An unprecedented examination of how news stories, editorials and photographs in the American press--and the journalists responsible for them--profoundly changed the nation's thinking about civil rights in the South during the 1950s and '60s.
Roberts and Klibanoff draw on private correspondence, notes from secret meetings, unpublished articles, and interviews to show how a dedicated cadre of newsmen--black and white--revealed to a nation its most shameful shortcomings that compelled its citizens to act. Meticulously researched and vividly rendered, "The Race Beat" is an extraordinary account of one of the most calamitous periods in our nation's history, as told by those who covered it.
About the Author
Roberts has a long and distinguished career as reporter and editor. He wasexecutive editor of the New York Times and the Philadelphia Inquirer. He has won 17 Pulizer Prizes. He now teaches in the College of Journalism at the University of Maryland.
A native of Alabama, Hank Klibanoff is the managing editor for news at the Atlanta Journal-Constitution. He is a former metro reporter, national correspondent based in Chicago, business editor, and deputy managing editor of The Philadelphia Inquirer, where he worked for twenty years. He was also a reporter for three years at The Boston Globe and six years in Mississippi for The Daily Herald, the South Mississippi Sun (now the Sun Herald) and the Delta Democrat-Times.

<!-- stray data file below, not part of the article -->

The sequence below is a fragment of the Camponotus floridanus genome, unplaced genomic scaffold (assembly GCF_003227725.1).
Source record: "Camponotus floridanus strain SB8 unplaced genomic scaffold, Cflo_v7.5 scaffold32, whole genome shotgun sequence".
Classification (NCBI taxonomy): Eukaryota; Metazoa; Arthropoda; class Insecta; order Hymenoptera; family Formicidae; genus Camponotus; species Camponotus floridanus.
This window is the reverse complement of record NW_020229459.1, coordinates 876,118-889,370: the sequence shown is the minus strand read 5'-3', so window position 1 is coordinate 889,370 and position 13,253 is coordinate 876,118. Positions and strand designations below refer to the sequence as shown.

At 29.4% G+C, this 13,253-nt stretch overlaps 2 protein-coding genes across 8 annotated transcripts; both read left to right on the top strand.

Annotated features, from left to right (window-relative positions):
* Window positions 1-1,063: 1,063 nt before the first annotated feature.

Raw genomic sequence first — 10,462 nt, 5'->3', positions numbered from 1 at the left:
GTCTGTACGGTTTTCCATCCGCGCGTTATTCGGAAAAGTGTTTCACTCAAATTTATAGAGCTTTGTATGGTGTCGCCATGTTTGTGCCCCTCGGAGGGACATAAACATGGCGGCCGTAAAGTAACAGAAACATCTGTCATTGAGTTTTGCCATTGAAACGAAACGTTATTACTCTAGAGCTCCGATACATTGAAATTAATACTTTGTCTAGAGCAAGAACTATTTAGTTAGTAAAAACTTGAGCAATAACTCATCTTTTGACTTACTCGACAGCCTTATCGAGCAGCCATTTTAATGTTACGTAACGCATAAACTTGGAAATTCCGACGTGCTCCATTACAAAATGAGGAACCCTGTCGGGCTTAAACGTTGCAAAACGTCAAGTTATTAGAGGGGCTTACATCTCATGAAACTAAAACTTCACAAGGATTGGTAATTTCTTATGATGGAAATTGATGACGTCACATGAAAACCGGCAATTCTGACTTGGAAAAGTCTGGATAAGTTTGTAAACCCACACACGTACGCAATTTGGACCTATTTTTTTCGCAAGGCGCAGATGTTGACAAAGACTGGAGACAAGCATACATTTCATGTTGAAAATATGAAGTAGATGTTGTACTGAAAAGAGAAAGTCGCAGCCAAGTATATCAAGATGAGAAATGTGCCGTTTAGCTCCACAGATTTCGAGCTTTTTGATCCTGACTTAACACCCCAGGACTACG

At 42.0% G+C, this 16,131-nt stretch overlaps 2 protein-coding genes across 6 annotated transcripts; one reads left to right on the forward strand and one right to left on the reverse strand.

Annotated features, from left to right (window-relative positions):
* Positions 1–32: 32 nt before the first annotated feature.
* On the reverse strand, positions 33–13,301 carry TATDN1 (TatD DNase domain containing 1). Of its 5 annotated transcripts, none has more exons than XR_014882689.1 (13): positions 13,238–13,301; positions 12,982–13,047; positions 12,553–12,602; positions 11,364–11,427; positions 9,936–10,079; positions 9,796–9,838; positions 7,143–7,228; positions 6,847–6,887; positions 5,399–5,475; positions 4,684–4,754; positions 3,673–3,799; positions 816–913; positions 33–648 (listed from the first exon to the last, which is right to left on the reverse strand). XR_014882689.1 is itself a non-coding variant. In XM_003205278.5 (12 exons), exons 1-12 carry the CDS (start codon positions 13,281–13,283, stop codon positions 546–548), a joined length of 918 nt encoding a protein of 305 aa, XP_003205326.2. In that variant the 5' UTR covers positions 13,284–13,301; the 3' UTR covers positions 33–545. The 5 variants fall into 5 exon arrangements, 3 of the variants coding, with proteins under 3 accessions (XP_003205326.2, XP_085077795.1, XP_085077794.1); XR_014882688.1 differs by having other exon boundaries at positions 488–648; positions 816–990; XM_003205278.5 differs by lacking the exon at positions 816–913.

“A masterpiece . . . The Race Beat is a riveting piece of social history that balances both its subjects brilliantly . . . There has never been a better study of the importance of a free press.”—The Philadelphia Inquirer“Fascinating. . . . Just when you think there's nothing left to say about the civil rights movement, [The Race Beat] pulls you back in.” —The Los Angeles Times“The Race Beat has good characters, good yarns and good thinking. Just as important, though, it’s got a good heart.” —Newsweek “Research for The Race Beat is meticulous, uncovering many facts that have gone unreported in other books about the movement . . . proves a necessary addition to anyone interested in learning more about the movement and the journalists whose work helped transform the South and, indeed, the nation.” —Chicago Sun-Times